It was long assumed by FS drivers that all diskette and harddisk units operate in blocks of size 512 Bytes. How did this happen to be the case, historically? Why not the "neater" 1 KiB, say?

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    There were 128 byte and 256 bytes sectors, as well. Newer harddisks have a sector size of 4096. It's a trade-off between total capacity, access and transfer times, and overhead through error correction and gaps. The more modern, the larger the sectors sizes that make sense.
    – dirkt
    Commented Dec 15, 2020 at 19:57
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    Storage efficiency almost certainly part of the reason. Files on disk effectively have their size rounded up to a multiple of the block size. A 512-byte block means on average 256 bytes are wasted for each file on the disk. Double the block size and you double the average wastage. Commented Dec 15, 2020 at 20:01
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    @RichardDowner: On the flip side, every sector on a disk is required to have some form of header and be followed by a certain amount of unused space to allow for variations in rotational speed. On a floppy, the header and gap would take as much space as a few dozen bytes (using a smaller gap would reduce rotational-speed tolerance). If headers happen to take 36 bytes, then seventeen 256-byte sectors would take up slightly more area on disk than nine 512-byte sectors, despite holding 256 fewer bytes of useful data.
    – supercat
    Commented Dec 15, 2020 at 20:37
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    512 bytes is quite a recent innovation. It came in the first IBM PCs. Before then, 256 was usual. The doubling of sector size was annoying for database programs which assumed that 256 bytes was all you could reasonably read or write in a single lump. Commented Dec 16, 2020 at 9:04
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    AS/400 has 520 bytes/sector (outdated) and 522 bytes/sector. I remember back in the day, there were some thrifty system integrators that would buy standard server SCSI HDDs and reformat them to 520 bytes/sector to try and use them in AS/400s, although there are some more things that are needed to make that work. (The manufacturer ID must be IBM, the disk must support a couple of non-standard SCSI commands, etc.) Commented Dec 16, 2020 at 13:08

2 Answers 2


Sectoring on disks predates floppies. It was in widespread use on hard disks by the time floppies came around. Also, I would note that everything from 1 byte/word granularity to track-sized sectors has been argued for (and sometimes used) over the years on both floppies and hard disks.

Still, why did it settle largely on 512? First, it's just as neat as 1024. It's the previous power of 2. And it was picked for the same reason why memory sizes are a power of two; it's a nice round number for a binary computer.

Beyond that, as to why 512 instead of 128, 256 or 1024 or whatever, my impression is that it was a question of trade-offs:

  • Space efficiency on disk. Small sectors waste space for headers and spacing. Large sectors waste space to store a few bytes in a whole sector. 512 bytes turns out to be a reasonable compromise for a couple hundred files on a half megabyte of media.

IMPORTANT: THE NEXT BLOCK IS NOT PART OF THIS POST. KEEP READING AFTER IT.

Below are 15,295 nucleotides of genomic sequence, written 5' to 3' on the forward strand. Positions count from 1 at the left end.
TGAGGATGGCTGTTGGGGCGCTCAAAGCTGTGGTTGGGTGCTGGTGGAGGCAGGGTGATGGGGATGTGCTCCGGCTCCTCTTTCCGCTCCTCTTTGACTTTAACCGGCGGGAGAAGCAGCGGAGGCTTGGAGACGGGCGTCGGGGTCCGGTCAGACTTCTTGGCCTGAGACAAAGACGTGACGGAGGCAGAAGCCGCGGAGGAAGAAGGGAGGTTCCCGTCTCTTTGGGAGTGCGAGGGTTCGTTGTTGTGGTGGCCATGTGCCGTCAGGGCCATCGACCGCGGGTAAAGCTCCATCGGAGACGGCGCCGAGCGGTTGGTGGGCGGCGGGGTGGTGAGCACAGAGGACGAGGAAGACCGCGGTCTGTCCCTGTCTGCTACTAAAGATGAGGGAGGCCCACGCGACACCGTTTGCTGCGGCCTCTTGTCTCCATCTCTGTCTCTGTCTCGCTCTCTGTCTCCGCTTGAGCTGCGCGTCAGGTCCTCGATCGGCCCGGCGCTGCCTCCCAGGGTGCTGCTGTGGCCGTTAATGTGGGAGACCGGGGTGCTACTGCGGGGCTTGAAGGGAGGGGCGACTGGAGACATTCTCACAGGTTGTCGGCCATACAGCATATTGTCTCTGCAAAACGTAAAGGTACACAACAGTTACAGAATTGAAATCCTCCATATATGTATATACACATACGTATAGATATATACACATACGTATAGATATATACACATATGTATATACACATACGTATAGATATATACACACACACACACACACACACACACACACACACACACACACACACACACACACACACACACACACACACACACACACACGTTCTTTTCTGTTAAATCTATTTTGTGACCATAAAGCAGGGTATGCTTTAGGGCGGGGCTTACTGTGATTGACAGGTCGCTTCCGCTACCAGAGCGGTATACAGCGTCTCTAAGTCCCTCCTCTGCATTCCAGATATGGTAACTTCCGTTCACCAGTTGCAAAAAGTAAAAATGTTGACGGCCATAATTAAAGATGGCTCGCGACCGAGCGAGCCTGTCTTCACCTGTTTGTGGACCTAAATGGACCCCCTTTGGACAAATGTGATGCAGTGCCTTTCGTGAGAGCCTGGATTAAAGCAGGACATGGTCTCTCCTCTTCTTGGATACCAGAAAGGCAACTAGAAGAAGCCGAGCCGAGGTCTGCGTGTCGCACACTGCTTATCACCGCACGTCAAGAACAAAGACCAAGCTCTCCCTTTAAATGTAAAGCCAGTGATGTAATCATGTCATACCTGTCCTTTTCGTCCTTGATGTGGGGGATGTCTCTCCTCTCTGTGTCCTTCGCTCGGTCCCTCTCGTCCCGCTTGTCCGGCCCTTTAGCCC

• Use of memory vs. speed. 1 KB was a lot of memory on systems in the late 70s and into the 1980s. Open a few files, add a tiny bit of caching so the system doesn't crawl, and you're using all your RAM just for buffers. On the other hand, if the sector size is too small, there is increased overhead, more seeking on disk, and it gets too slow.

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    Some early floppy drives also had something of a lower limit on sector size. A "hard sectored" floppy had a separate hole through the disk for each sector in a ring outside the hub. Too many holes, and the disk's physical integrity is compromised. Commented Dec 15, 2020 at 22:36
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    It's not as neat as 1024; 10 (in 2^10) is even, from binary perspective, and from a decimal/human perspective, about 1000 is neater than 500.
    – prosfilaes
    Commented Dec 16, 2020 at 6:18
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    2^8 (256) is even neater. After all, these were all systems with 8-bit bytes. But you'd need 9 bits to count all the bytes in a 512 byte sector. Really inconvenient.
    – MSalters
    Commented Dec 17, 2020 at 0:30
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    @MSalters The IBM PC was a 16 bit machine with 16 bit arithmetic, so no problem there. However, many of the 8-bit machines (CP/M, Apple II, etc.) did use 128 or 256 byte sectors, quite likely for that reason.
    – RETRAC
    Commented Dec 17, 2020 at 0:41
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    @RETRAC: Even with 16 bit arithmetic, it's still useful to have sector sizes that fit into a bye. E.g. a 1000 byte file (Hex 03E8) takes 03 full sectors and E8 bytes in the last sector, assuming 256 byte sectors. Getting the top byte is trivial in x86, as it still has the 8+8 register pairs AH/AL etc. x86 only got a barrel shifter in the 386. Then again, drives back then were really slow.
    – MSalters
    Commented Dec 17, 2020 at 1:05

512 byte sector became the de facto standard because they were the size of sector used by the IBM PC. Prior to the PC's dominance, other sector sizes were also common - notably, CP/M (which was the most popular microcomputer operating system prior to the release of the IBM PC) used 256 byte sectors.

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